Figure 3: Effect of a lower Vce(ON) in the steady-state temperature.

 

The effect of the use of the different PCB PADs can be further analyzed in Fig. 4, where the steady-state case temperature for the NGD8201A is shown when different switching temperatures and PADs are considered.

Once more, the results show that the use of a higher switching frequency results in higher steady-state temperatures. However, of special importance is the effect of the PAD on reducing the measured temperature, especially when working at high switching frequencies.

For instance, notice how the steady-state temperature when working at 150 Hz is reduced from ~90 C to ~70 C when the minimum PAD with heat spreaders between top and bottom layer (PAD 2) or a PAD with the recommended area (twice the area of a DPAK, PAD 3) are used.

 


Figure 4: NGD8201A top case steady-state temperature obtained under different switching frequencies using different PCB PADs.

 

For a better comparison, the obtained steady-state case temperature under different frequencies is plotted when using the minimum PAD with heat spreaders between the top and bottom of the PCB (PAD 2) and the recommended PAD of twice the area of a DPAK (PAD 3). It is shown that regardless of the switching condition, these two PADs can offer the same averaged thermal dissipation capability. This is of special importance in Ignition platforms in which size needs to be considered.

 

Figure 5: Steady-state case temperature of the NGD8201A using a PCB with the minimum PAD area with heat spreaders between the top and bottom layer (PAD 2) and a PAD with the recommended area (PAD 3).

 

The increasing concern for the development of environmentally friendly transportation systems is leading governments to impose demanding regulations aimed at reducing vehicle CO2 emissions and fuel consumption.

To comply with these regulations, the automotive industry has to design engines that ensure combustion efficiency which in turn requires Ignition IGBTs capable of sustaining increased voltage levels while providing low power dissipation at increasing switching frequencies. It has been demonstrated that the use of Littelfuse Ignition IGBTs devices which offer lower Vce(ON) together with an appropriate PCB design that considers an optimum thermal dissipation, can ensure safe operation in the harsh working conditions inherent to the automotive industry.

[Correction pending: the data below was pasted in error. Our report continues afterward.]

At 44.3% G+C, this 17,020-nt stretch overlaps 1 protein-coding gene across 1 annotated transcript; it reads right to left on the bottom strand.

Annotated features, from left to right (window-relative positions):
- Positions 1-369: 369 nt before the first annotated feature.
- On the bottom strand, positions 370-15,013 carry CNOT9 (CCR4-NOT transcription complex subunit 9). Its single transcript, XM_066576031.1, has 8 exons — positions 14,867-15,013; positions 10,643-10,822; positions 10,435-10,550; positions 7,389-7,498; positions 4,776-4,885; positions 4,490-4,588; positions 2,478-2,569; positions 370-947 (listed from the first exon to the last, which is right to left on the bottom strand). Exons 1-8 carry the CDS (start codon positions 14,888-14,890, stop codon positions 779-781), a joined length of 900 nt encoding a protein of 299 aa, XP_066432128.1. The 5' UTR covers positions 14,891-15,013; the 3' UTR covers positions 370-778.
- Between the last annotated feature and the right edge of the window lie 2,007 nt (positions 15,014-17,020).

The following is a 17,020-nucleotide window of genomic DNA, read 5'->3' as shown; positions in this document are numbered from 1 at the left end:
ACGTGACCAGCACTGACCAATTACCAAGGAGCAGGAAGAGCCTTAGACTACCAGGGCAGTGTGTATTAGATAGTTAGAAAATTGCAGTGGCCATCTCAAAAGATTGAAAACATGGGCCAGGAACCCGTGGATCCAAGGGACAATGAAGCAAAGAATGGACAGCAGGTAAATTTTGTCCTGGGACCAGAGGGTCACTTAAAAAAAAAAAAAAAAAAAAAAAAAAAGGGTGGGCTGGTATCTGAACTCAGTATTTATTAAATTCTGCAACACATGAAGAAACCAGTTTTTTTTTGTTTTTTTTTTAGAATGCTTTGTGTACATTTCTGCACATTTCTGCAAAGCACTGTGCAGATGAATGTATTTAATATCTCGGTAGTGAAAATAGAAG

About the Authors

Dr. Hugo Guzmán joined Littelfuse as an Application Engineer for Power Semiconductors in June 2017. He received the Ph.D. degree in mechatronics engineering from the University of Málaga in 2015, and is specialized in power electronics and control. Hugo has worked in automotive, industrial and renewable energy applications in a range of research, consultancy and industry positions since 2007. He is based in Lampertheim, Germany and can be reached at [email protected].

Jose Padilla joined Littelfuse in October 2016 as Global Product Marketing Manager for Ignition devices, extending his role to all Discrete IGBTs from November 2018. Before joining Littelfuse he was Product Marketing Manager at Fairchild and application engineer for EVs at Infineon Technologies. From 2007 to 2011 he worked at AICIA, a research institute in Andalusia, Spain, dealing with power electronic converters for grid efficiency improvement. Jose is based in Valencia, Spain, and can be reached at [email protected].

 

References

[1] Worldwide Emission Standards and Related Regulations. Passenger Cars / Light and Medium Duty Vehicles. Continental Automotive, CPT Group GmbH, May 2019.

[2] Terrence Lyle Williamson, “Ignition System Requirements and their Application to the Design of Capacitor Discharge Ignition Systems”, MSc. In Electrical Engineering Thesis, Naval Postgraduate School.

 

More information: Littelfuse    Source: Bodo's Power Systems, November 2019